{This distinction between "create" and "make" is the crux of my interpretation of the Genesis Creation Poem.}
  
In this passage God made the expanse (e.g. the firmament). Later God made the sun, the moon, and the stars.

And God said, “Let the waters be gathered into one place and let the dry land appear. And God called the dry land Earth and the collection of waters God called Sea.
And God saw that it was good.

And God said , “Let the earth sprout”
Doesn’t that recall the creation image of growth through abundant nourishment? 
Note also that the text does not say that God created nor that God made.
God spoke: 
“Let the earth sprout” vegetation, plants bearing seeds, and trees bearing fruit with seeds each according to their own kind. And God saw that it was good . And there was evening and there was morning.  (Day 3)

And God said, “Let there be lights in the expanse to separate the day from the night, and let them be for signs and for seasons and for days and years, and let them be for lights in the heavens to give light on the earth.

God made the sun and the moon and stars in the heavens for a purpose:
  …to rule over the day and the night and to separate the light from the darkness. And God saw that it was good. And there was evening and there was morning, Day 4.

Then God said, “Let the waters swarm with living creatures, and let birds fly above the earth in the heavens. God created…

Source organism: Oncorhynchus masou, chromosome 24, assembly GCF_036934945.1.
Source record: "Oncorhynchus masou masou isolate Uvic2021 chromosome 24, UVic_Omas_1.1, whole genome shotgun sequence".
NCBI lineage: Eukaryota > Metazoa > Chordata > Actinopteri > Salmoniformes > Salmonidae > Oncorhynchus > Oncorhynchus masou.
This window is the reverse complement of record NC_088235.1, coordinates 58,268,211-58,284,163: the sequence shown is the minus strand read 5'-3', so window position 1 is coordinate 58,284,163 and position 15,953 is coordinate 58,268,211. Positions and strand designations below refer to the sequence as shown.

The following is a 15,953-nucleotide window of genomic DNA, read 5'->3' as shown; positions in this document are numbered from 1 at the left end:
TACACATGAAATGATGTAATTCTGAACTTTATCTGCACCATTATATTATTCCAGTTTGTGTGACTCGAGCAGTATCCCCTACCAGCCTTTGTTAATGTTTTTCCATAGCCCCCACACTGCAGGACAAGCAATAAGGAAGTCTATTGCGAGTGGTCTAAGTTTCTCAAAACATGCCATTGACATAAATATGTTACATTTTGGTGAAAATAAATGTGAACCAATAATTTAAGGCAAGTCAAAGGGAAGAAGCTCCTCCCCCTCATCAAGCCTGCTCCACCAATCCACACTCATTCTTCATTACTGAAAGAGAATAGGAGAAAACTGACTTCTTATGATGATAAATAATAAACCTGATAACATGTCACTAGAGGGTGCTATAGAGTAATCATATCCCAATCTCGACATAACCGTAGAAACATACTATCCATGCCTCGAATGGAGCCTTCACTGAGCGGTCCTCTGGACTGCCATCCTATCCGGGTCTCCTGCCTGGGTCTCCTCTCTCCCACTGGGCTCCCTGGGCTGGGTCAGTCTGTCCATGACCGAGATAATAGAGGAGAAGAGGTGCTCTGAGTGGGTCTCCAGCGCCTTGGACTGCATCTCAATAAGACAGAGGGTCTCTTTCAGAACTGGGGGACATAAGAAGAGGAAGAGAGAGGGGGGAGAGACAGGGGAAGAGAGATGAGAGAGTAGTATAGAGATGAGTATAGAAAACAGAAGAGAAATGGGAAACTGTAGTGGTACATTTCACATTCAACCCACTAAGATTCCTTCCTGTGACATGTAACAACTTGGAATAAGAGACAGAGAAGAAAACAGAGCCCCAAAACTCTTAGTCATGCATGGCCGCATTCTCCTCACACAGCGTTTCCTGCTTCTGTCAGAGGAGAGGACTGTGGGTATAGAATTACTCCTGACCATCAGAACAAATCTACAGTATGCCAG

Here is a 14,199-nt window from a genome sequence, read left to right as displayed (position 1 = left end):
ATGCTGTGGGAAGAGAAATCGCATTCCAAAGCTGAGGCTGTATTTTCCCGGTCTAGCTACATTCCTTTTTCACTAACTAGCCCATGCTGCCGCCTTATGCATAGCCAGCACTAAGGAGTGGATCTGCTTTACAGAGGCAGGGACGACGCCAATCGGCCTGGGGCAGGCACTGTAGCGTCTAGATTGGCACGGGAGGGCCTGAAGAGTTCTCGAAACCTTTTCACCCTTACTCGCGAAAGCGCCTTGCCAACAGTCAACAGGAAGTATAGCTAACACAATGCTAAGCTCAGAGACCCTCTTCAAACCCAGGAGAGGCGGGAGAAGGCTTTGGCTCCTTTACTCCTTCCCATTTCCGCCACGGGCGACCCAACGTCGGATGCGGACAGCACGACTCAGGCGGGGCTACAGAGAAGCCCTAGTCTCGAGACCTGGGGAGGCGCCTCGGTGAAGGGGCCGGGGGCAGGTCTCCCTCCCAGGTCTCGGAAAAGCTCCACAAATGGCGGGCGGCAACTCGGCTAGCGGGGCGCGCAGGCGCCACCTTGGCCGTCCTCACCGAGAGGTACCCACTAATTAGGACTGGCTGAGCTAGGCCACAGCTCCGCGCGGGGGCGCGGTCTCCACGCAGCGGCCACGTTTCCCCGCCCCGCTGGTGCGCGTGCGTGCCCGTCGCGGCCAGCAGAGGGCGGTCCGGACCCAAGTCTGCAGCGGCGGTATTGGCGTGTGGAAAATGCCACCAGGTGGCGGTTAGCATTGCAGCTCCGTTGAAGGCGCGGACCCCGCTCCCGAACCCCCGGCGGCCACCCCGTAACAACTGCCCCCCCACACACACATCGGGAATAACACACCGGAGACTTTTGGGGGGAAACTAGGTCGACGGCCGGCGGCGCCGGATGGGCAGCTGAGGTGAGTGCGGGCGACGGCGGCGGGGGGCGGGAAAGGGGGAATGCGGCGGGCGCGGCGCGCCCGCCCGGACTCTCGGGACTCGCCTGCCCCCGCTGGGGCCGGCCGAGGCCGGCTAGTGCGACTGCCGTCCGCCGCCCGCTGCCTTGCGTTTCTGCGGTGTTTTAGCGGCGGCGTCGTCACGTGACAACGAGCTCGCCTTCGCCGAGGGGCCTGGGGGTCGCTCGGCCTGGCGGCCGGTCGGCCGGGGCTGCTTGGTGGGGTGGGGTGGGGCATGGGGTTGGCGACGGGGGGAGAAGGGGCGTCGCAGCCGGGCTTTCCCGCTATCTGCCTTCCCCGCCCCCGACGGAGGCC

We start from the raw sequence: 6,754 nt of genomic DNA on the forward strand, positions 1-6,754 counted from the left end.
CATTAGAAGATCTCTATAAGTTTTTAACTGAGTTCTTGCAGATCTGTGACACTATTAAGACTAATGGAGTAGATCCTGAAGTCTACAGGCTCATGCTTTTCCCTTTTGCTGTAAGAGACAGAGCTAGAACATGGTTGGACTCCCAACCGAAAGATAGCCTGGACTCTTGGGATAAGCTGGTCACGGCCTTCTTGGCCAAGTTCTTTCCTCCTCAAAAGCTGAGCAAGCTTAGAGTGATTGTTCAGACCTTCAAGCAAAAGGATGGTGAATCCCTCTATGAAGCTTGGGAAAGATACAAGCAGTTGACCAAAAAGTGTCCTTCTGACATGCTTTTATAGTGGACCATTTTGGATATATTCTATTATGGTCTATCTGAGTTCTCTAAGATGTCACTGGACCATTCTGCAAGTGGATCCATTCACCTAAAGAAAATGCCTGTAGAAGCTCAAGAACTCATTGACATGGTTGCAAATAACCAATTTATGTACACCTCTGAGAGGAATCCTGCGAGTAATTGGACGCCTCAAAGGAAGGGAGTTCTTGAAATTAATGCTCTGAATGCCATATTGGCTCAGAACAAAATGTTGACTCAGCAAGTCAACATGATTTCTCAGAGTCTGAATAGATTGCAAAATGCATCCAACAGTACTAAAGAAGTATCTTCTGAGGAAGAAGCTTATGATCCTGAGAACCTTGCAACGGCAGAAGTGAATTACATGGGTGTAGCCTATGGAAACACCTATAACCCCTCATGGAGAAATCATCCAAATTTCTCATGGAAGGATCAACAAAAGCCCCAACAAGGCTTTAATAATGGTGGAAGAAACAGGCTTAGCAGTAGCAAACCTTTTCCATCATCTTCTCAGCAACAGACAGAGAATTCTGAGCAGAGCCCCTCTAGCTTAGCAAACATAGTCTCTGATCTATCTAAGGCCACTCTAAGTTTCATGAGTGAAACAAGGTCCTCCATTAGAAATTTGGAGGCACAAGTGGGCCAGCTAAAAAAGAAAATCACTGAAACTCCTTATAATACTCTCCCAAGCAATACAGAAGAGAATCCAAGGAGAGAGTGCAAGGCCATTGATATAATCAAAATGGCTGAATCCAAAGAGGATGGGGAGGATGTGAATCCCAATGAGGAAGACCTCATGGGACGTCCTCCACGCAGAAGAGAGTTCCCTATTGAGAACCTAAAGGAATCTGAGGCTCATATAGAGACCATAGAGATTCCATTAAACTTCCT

(There’s that word create)
God created great sea animals and every living creature that moves and the waters swarmed according to their own kind and the winged birds according to their own kind, and God saw that it was good. And God blessed the living creatures, saying
“Be fruitful and multiply and fill the
waters in the sea, and let the birds multiply on the earth.”
There was evening and there was morning.

Day 5 was a bit different! As in the first verse, God both speaks and creates. What he creates are the living creatures of the Sea and the living creatures of the Sky. In Hebrew, they are נֶ֣פֶשׁ nephesh chay “living beings having the breath of life”

“Breath of life” recalls the first verse of Genesis, when God’s breath moved across the face of the deep, when the Spirit moved gently over the waters. That first act of creation has been followed by a second, “living creations having the breath of life.” Something new! Something now is that has never been before.
nephesh chay 
Some translators would say, “living souls.”
We should note that this is exactly the same phrase that will be used in verse 27 for all the beasts of the earth and for humankind.
And for the very first time, God speaks a blessing.
Everything that has breath has been blessed by God.

Then God said, “Let the earth bring forth” living creatures nephesh chay , each according to their own kind: Cattle and creeping things and beasts of the earth according to their own kind and the cattle according to their own kind” and so it was!
God created the beasts of the earth according to their own kind and everything that creeps upon the earth according to their own kind. And God saw that it was good.

At this point all the vegetation that the earth sprouted, all the living creatures that swarmed in the sea, all the birds that filled the sky, all the animals that the earth brought forth have been described as reproducing “each according to their own kind.” Each well suited and fruitful in its own environment of Sea or Sky or Earth.
God has seen that all this life is good.
But at this mid-point on Day 6 things are about to change

Then God said, “Let Us make humankind in Our image, according to Our likeness…”